The hereditary amyloidoses

Research output: Contribution to journalArticle

75 Citations (Scopus)

Abstract

Hereditary amyloidosis is, in general, a systemic condition related to multiple organ system involvement by (β-structured protein deposits. As such, it often mimics the more common forms of systemic amyloidosis: immunoglobulin light chain (AL, primary) and reactive (AA, secondary). The challenge diagnostically is to recognize hereditary amyloidosis as a distinct entity and then to determine the specific type of genetic disease. There are several types of hereditary amyloidosis and precise diagnosis is essential for proper therapy and genetic counselling. This chapter strives to present the subject of hereditary amyloidosis in a way which facilitates understanding of the disease, of the means for diagnosis, of the present and possible future therapies, and of the importance of combined basic and medical research.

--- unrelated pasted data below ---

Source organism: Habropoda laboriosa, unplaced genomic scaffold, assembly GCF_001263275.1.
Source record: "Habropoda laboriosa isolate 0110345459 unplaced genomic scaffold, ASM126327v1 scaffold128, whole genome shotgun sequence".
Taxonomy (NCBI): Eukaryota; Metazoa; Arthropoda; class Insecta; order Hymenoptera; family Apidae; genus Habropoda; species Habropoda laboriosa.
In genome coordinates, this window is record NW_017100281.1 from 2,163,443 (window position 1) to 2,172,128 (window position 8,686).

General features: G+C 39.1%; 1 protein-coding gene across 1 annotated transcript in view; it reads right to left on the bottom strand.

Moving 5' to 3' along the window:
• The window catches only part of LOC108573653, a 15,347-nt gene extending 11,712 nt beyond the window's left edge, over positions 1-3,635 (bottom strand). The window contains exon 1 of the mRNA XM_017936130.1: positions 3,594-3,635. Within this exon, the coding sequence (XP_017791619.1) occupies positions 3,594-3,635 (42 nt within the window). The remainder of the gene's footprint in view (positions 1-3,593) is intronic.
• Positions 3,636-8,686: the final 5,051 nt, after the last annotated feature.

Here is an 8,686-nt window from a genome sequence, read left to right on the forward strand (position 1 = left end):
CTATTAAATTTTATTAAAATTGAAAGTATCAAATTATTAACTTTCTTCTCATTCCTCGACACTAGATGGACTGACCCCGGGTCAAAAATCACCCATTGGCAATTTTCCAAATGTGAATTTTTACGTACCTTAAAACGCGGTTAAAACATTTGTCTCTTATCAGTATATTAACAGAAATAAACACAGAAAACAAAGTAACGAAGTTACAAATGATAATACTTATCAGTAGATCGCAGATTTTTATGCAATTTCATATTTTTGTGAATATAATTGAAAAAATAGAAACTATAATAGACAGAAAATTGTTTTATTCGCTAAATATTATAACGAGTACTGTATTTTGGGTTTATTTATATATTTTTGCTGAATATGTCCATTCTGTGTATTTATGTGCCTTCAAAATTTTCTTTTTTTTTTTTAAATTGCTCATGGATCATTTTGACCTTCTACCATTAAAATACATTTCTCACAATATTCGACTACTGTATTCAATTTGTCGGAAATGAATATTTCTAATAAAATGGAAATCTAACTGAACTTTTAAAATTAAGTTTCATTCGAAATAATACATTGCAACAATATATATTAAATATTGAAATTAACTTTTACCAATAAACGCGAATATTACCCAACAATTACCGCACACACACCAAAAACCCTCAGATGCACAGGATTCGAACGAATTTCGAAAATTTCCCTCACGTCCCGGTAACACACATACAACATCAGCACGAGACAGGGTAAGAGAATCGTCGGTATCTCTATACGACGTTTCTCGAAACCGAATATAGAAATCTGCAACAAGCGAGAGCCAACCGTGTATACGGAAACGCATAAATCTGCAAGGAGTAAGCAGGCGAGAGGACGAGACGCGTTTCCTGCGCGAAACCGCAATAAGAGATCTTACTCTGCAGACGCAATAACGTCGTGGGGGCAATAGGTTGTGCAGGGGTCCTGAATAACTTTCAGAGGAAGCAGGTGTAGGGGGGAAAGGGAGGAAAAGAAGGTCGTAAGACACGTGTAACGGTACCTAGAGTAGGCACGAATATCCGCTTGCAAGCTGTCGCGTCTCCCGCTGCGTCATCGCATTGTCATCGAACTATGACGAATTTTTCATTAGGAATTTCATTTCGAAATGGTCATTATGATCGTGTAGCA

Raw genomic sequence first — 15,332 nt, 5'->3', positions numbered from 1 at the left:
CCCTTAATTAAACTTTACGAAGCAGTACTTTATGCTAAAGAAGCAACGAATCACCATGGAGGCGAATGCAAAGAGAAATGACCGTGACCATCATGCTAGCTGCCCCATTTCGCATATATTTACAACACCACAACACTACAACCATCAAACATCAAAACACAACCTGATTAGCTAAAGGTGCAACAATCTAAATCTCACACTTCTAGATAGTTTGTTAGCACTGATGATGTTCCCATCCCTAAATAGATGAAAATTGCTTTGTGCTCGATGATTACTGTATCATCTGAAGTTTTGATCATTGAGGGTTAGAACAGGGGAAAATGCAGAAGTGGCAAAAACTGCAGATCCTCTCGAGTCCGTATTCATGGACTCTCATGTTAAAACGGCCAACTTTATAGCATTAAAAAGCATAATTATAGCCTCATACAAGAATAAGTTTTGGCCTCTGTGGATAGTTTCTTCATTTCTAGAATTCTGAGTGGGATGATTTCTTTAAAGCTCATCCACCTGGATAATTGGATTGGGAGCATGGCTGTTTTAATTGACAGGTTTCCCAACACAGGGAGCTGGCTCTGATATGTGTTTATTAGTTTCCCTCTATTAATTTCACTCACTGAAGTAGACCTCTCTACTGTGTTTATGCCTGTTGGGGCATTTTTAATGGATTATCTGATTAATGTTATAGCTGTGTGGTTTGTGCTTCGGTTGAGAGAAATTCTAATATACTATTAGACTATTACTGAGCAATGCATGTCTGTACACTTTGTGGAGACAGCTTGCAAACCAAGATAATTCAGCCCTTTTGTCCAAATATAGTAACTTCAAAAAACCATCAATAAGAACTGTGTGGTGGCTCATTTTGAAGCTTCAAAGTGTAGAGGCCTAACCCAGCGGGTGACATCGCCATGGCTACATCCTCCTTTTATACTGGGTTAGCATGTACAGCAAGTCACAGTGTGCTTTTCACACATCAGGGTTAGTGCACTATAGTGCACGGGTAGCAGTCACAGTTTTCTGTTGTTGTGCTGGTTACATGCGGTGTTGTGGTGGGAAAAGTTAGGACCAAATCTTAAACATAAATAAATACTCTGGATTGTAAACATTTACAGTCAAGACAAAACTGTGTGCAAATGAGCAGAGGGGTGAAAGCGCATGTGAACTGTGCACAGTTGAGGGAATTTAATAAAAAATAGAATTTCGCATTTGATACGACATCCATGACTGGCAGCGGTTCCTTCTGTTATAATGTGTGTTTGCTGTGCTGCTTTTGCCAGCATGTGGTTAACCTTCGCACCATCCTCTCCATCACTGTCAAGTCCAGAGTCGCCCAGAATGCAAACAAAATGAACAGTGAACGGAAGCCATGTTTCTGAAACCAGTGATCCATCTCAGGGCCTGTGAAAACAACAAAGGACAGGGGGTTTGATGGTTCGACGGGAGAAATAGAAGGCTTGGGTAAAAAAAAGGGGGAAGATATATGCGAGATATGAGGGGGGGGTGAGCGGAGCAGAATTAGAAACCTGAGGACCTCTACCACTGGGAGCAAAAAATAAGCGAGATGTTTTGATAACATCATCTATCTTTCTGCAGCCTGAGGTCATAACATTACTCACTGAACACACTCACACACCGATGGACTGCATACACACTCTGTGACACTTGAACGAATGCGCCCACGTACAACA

Original languageEnglish
Pages (from-to)909-927
Number of pages19
JournalBest Practice and Research: Clinical Rheumatology
Volume17
Issue number6
DOIs
StatePublished - Dec 2003

Fingerprint

Familial Amyloidosis
Immunoglobulin Light Chains
Inborn Genetic Diseases
Genetic Counseling
Amyloidosis
Biomedical Research
Therapeutics
Proteins

Keywords

  • Amyloid
  • Amyloidosis
  • Cardiomyopathy
  • Hereditary
  • Neuropathy
  • Transthyretin

ASJC Scopus subject areas

  • Orthopedics and Sports Medicine
  • Rheumatology

Cite this

The hereditary amyloidoses. / Benson, Merrill.

In: Best Practice and Research: Clinical Rheumatology, Vol. 17, No. 6, 12.2003, p. 909-927.

Research output: Contribution to journalArticle

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